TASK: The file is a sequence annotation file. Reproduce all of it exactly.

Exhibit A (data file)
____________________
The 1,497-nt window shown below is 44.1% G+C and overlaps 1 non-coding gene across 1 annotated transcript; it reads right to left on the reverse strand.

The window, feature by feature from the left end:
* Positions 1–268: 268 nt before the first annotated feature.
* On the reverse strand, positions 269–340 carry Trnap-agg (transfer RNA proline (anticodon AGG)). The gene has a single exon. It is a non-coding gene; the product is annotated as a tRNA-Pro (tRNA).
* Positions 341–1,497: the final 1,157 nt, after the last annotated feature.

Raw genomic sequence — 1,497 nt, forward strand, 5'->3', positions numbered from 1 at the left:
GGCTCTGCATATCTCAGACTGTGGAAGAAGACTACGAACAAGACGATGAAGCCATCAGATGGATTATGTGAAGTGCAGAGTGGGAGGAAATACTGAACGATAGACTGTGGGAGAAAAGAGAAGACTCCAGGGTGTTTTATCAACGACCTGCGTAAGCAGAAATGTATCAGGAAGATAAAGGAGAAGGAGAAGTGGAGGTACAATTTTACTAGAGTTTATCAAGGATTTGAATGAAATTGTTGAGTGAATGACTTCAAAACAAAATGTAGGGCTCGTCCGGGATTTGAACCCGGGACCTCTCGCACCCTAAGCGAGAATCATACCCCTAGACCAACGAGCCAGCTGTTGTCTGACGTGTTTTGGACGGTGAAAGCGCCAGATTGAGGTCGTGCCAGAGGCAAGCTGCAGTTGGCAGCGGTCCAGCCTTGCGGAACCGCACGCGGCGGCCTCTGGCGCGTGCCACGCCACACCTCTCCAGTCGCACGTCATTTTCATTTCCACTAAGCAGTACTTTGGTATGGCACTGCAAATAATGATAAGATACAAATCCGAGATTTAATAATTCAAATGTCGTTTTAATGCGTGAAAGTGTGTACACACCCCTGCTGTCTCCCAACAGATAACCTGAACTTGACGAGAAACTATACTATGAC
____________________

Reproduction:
The 1,497-nt window shown below is 44.1% G+C and overlaps 1 non-coding gene across 1 annotated transcript; it reads right to left on the reverse strand.

The window, feature by feature from the left end:
* Positions 1–268: 268 nt before the first annotated feature.
* On the reverse strand, positions 269–340 carry Trnap-agg (transfer RNA proline (anticodon AGG)). The gene has a single exon. It is a non-coding gene; the product is annotated as a tRNA-Pro (tRNA).
* Positions 341–1,497: the final 1,157 nt, after the last annotated feature.

Raw genomic sequence — 1,497 nt, forward strand, 5'->3', positions numbered from 1 at the left:
GGCTCTGCATATCTCAGACTGTGGAAGAAGACTACGAACAAGACGATGAAGCCATCAGATGGATTATGTGAAGTGCAGAGTGGGAGGAAATACTGAACGATAGACTGTGGGAGAAAAGAGAAGACTCCAGGGTGTTTTATCAACGACCTGCGTAAGCAGAAATGTATCAGGAAGATAAAGGAGAAGGAGAAGTGGAGGTACAATTTTACTAGAGTTTATCAAGGATTTGAATGAAATTGTTGAGTGAATGACTTCAAAACAAAATGTAGGGCTCGTCCGGGATTTGAACCCGGGACCTCTCGCACCCTAAGCGAGAATCATACCCCTAGACCAACGAGCCAGCTGTTGTCTGACGTGTTTTGGACGGTGAAAGCGCCAGATTGAGGTCGTGCCAGAGGCAAGCTGCAGTTGGCAGCGGTCCAGCCTTGCGGAACCGCACGCGGCGGCCTCTGGCGCGTGCCACGCCACACCTCTCCAGTCGCACGTCATTTTCATTTCCACTAAGCAGTACTTTGGTATGGCACTGCAAATAATGATAAGATACAAATCCGAGATTTAATAATTCAAATGTCGTTTTAATGCGTGAAAGTGTGTACACACCCCTGCTGTCTCCCAACAGATAACCTGAACTTGACGAGAAACTATACTATGAC